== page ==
Vertebral compression fractures (VCFs) are a bad deal all the way around. They cause pain, disability, and even death. The patient can end up with a stooped posture, which then cuts down on their air flow and lung function. The pain keeps them on the couch, in the recliner, or in bed. The resultant immobility can put the person at risk for pneumonia and deadly blood clots.
Compression fractures are the most common type of fracture affecting the spine. A compression fracture of a spine bone (vertebra) causes the bone to collapse in height. Compression fractures are commonly the result of osteoporosis.
About 750,000 cases of compression fractures due to osteoporosis occur each year in the United States. Spine bones that are weakened from osteoporosis may become unable to support normal stress and pressure. As a result, something as simple as coughing, twisting, or lifting can cause a vertebra to fracture.
In this review article, orthopedic surgeons bring us up-to-date on the latest research on the role and effectiveness of vertebroplasty and kyphoplasty. These procedures are used when painful symptoms develop as a result of vertebral compression fractures. The treatment can be done early on to help prevent further complications such as pneumonia or loss of function due to the pain.
To perform a vertebroplasty, the surgeon uses a fluoroscope to guide a needle into the fractured vertebral body. A fluoroscope is a special X-ray television that allows the surgeon to see your spine and the needle as it moves. Once the surgeon is sure the needle is in the right place, a special bone cement is injected through the needle into the fractured vertebra. A reaction in the cement causes it to harden very quickly. This fixes the bone so that it does not collapse any further as it heals.
Kyphoplasty is another way for surgeons to treat vertebral compression fractures. Like vertebroplasty, this procedure halts severe pain and strengthens the fractured bone. However, it also gives the advantage of improving some or all of the lost height in the vertebral body, helping prevent kyphosis.
Two long needles are inserted through the sides of the spinal column into the fractured vertebral body. These needles guide the surgeon while drilling two holes into the vertebral body. The surgeon uses a fluoroscope to make sure the needles and drill holes are placed in the right spot.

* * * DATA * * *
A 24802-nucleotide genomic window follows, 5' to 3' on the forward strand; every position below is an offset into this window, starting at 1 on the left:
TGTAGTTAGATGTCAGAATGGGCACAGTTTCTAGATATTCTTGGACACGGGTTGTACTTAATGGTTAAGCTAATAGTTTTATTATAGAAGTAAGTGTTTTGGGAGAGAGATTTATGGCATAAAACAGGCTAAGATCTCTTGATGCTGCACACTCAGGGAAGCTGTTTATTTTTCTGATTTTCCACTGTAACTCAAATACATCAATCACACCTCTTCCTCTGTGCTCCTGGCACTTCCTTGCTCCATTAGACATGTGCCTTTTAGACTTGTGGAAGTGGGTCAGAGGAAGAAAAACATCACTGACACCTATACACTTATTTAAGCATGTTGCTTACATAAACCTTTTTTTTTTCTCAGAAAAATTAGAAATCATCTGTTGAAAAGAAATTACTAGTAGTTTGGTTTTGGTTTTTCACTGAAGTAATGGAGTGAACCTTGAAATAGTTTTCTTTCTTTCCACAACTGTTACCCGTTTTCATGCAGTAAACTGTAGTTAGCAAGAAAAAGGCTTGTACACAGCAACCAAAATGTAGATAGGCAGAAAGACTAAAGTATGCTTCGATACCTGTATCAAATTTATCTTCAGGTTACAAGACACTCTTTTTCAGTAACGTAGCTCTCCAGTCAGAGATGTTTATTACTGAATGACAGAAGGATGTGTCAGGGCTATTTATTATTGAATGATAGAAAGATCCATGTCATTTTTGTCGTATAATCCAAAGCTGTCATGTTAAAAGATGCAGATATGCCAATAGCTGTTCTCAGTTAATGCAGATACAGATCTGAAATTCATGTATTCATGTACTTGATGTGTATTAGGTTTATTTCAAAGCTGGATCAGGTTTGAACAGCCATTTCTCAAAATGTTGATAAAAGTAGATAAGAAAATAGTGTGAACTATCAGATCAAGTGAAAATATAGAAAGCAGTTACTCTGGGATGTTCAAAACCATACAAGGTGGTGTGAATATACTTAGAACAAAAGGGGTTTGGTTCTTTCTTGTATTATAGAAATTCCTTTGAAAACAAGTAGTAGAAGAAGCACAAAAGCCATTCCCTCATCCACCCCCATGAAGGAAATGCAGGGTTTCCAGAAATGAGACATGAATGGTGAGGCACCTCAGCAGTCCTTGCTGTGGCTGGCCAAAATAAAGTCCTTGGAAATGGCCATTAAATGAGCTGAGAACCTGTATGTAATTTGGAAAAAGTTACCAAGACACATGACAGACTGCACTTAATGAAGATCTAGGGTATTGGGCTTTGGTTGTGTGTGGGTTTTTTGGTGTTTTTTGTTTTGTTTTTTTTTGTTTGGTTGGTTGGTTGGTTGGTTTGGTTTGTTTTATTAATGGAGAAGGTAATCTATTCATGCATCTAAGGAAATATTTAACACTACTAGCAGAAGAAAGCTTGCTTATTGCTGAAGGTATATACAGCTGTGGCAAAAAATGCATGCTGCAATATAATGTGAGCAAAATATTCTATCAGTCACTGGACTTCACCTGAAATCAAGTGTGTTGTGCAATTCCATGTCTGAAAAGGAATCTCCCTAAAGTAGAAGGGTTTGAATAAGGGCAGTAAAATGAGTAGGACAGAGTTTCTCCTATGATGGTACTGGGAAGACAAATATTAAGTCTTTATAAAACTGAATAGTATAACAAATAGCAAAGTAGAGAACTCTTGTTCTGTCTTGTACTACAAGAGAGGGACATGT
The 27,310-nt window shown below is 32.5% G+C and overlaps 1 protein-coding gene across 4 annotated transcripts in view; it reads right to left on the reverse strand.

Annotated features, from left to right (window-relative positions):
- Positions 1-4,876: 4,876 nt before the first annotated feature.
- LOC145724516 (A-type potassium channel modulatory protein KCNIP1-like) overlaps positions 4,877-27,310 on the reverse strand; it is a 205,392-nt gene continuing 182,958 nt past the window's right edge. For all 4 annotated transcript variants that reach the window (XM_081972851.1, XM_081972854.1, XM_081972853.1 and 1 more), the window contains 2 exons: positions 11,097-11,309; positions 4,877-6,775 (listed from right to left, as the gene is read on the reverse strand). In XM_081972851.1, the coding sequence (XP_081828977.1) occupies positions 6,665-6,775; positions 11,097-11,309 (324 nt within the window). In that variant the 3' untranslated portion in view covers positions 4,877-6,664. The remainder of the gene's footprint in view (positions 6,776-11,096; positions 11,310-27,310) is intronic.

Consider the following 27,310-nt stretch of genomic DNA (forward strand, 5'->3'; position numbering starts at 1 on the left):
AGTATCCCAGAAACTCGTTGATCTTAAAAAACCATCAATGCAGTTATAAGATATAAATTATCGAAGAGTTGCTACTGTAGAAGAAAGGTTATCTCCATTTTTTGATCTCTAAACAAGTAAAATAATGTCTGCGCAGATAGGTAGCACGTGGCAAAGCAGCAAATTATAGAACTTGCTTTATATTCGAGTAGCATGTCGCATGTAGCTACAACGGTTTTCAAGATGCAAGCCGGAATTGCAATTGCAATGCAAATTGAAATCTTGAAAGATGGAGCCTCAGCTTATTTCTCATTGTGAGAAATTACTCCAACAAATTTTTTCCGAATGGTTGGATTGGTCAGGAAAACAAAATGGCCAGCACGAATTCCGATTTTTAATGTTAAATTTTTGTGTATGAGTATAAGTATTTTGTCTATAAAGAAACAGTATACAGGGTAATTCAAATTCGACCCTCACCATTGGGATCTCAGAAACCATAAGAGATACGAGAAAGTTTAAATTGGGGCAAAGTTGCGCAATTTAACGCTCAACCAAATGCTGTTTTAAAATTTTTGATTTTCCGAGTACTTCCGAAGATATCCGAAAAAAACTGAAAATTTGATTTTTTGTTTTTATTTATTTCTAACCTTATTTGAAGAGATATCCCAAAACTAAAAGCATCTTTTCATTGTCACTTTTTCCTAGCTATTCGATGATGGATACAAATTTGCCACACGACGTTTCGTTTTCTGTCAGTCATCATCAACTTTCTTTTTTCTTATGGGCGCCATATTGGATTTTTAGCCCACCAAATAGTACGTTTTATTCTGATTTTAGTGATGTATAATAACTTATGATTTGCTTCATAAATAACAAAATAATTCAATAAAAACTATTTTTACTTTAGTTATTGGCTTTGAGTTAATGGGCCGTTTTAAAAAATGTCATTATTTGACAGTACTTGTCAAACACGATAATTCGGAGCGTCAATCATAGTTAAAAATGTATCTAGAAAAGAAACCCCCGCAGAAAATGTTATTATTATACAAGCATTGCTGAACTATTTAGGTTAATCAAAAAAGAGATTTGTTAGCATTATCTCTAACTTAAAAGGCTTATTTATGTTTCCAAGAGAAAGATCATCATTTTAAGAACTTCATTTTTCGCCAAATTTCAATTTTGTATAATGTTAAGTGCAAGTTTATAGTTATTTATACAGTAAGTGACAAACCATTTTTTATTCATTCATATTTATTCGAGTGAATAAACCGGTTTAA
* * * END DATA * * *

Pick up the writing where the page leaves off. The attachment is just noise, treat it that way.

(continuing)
The surgeon then slides a hollow tube with a deflated balloon on the end through each drill hole. Inflating the balloons restores the height of the vertebral body and corrects the kyphosis deformity. Before the procedure is complete, the surgeon removes the balloon and then injects bone cement into the hollow space formed by the balloon. This fixes the bone in its corrected size and position.
These two procedures have been around long enough now to have some research data on how well they are working. Stabilizing the fractured vertebral body seems to provide the pain relief needed. Up to 95 percent of patients get immediate pain relief with this treatment. The vertebroplasty or kyphoplasty restores spinal stiffness and increases spine strength needed for pain free stability.
But complications such as fever and cement leaking out have been reported. The oozing cement can put pressure on the spinal cord or nearby nerves or even travel to the lungs as a cement clot (embolism). There have been some studies showing that patients can develop other fractures in the adjacent vertebrae. But whether these new fractures are a result of the osteoporosis that caused the first vertebral compression fractures or perhaps the result of the vertebroplasty or kyphoplasty is unknown.
Long-term studies now available show that the results don’t last. And recovery is about the same when compared with patients who were treated conservatively with physical therapy, postural exercises, and pain relievers. The main difference is how quickly pain relief is delivered: immediately with vertebroplasty versus two to four weeks later with nonoperative care.
For patients in acute pain and in danger of lung compromise, vertebroplasty is a safe procedure that can provide immediate results. But to use either vertebroplasty or kyphoplasty on a routine basis for every compression fracture isn’t advised.
There have been enough studies comparing vertebroplasty with a sham treatment and no difference in results to slow down the routine use of the vertebroplasty procedure. It’s likely that the benefits of vertebroplasty/kyphoplasty were over estimated early on.
The true value of either procedure is more apparent now. There are still some patients who can really benefit from these procedures. But more studies are needed to identify exactly who those patients are so that surgeons can administer the treatment to the right people at the right time for the best results.